Tuesday 31 January 2023

Coetzee, J.M. "Waiting for the Barbarians"

Coetzee, J.M. "Waiting for the Barbarians" - 1980

We read this in our international online book club in January 2023.

No names or places are mentioned in this novel. So, the story could take place in any corrupt country, in any dictatorship. Since the author is South African, I suppose that's where it takes place.

The description of the protagonist, the magistrate in a small post on the border of "the Empire" is very good. We see how he goes from thinking he is a loyal servant of a fair government to the discovery that the so-called barbarians are oppressed by the regime and those who think they are better than others for whatever reason.

As with so many novels that tell us about these situations, it is quite frightening to think how it is living in such a situation, where already your thoughts are a sin and nobody is supposed to know about it. And beware of helping others, especially if they are on the list of "enemies", "terrorists", "barbarians", whatever they are called in the respective countries.

This book might be more than fifty years old, but it's still as contemporary as ever. I can think of a few countries that are still in a similar situation, and I bet you can, as well.

Comments by other members:

I thought a lot about the namelessness of them/it all. I found it brutal, and abit difficult to read, as there was so much content in every word. I was not at all fond of the main character either, for being quite self-centered and lazy, (and a bit whiny) thinking one right corrects all wrongs and times he was the enabler.

I was left with questions such as "Why must empires expand?" "Why do empires such as this one pave the way for cruel and ambitious people into places of leadership?" "Where does suspicion come from?" I mean, attack first or else "the others" will attack us" or "cause pain to gain the real truth" or is it a calculated power-move, propaganda, guiding the narrative of the empire to keep expanding and keeping power central. "Who were really the barbarians?".

I enjoyed our discussion about the book a lot.

From the back cover:

"For decades the Magistrate has been a loyal servant of the Empire, running the affairs of a tiny frontier settlement and ignoring the impending war with the barbarians. When interrogation experts arrive, however, he witnesses the Empire's cruel and unjust treatment of prisoners of war. Jolted into sympathy for their victims, he commits a quixotic act of rebellion that brands him an enemy of the state. J. M. Coetzee's prize-winning novel is a startling allegory of the war between opressor and opressed. The Magistrate is not simply a man living through a crisis of conscience in an obscure place in remote times; his situation is that of all men living in unbearable complicity with regimes that ignore justice and decency."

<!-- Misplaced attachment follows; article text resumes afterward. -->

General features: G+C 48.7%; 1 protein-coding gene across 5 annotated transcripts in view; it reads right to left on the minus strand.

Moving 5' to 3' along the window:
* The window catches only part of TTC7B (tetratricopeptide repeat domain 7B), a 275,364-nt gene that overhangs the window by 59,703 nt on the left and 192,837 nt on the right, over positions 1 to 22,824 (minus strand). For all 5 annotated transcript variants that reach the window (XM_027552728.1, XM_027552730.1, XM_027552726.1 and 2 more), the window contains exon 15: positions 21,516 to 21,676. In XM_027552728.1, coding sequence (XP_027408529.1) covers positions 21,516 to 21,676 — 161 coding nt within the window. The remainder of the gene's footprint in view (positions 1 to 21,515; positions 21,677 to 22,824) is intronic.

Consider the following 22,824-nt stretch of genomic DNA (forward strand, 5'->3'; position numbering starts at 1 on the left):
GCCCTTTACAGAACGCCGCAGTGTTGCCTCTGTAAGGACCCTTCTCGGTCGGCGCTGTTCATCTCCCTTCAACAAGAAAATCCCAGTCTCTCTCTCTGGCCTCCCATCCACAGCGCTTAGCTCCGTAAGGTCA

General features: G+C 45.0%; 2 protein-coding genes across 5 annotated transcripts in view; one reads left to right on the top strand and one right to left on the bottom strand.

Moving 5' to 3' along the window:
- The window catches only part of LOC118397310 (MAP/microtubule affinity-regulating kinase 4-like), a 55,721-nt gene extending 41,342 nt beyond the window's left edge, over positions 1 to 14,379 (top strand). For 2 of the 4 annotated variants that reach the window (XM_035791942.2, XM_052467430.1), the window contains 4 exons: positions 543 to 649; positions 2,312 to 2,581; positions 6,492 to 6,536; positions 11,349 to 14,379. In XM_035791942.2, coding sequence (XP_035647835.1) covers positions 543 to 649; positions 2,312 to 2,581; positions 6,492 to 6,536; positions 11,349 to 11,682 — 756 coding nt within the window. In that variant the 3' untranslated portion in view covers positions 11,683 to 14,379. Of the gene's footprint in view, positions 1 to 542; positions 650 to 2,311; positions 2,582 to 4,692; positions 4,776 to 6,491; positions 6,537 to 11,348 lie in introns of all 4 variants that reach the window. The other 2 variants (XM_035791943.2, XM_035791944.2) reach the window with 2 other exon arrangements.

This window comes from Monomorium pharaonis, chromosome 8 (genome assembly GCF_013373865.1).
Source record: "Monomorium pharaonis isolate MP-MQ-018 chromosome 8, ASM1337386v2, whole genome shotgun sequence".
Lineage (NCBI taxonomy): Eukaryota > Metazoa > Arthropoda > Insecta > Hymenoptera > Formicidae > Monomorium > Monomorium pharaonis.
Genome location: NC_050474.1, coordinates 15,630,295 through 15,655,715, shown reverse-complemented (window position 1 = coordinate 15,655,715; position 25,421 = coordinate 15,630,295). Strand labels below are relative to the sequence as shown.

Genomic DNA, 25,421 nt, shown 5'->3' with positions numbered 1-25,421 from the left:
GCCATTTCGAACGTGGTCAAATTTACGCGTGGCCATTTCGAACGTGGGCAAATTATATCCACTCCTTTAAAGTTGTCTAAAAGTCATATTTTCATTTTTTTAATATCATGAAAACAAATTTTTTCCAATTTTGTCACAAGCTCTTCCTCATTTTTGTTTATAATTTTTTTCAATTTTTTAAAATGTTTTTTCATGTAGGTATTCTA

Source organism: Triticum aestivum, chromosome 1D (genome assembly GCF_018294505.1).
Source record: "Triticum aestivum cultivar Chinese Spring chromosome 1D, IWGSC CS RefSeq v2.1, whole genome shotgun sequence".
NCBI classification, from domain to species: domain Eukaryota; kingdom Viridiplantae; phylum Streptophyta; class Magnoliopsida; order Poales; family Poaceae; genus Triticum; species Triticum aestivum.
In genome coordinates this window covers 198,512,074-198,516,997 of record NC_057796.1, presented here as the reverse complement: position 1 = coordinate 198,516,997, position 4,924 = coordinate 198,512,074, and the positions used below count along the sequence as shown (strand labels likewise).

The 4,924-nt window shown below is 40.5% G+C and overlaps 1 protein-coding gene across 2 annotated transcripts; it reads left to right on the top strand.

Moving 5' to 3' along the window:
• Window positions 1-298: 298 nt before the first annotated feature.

J.M. Coetzee "who in innumerable guises portrays the surprising involvement of the outsider" received the Nobel Prize in 2003 and the Booker Prize for this novel in 1999.

I contribute to this page: Read the Nobels and you can find all my blogs about Nobel Prize winning authors and their books here.


  1. I think I've seen commentary on this book before...something about the society becoming so decadent and disinterested in its own future that it longed for barbarians just to destroy them and create something new?

    1. I think you might mean another book Stephen. I see this more as a criticism to the South African regime of the time.

  2. Coetzee is good. I found recently a book by him called The Man from St Petersburg. Not read yet, but looking forward to it. His way of not clearly state where you are, gives the reader uncertainty. Maybe he wants to tell us that it could happen everywhere.

    1. You are right, Lisbeth, Coetzee is great. You might be talking about The Master of Petersburg which is his book about Dostoevsky. Not the easiest read but definitely well worth it. Enjoy.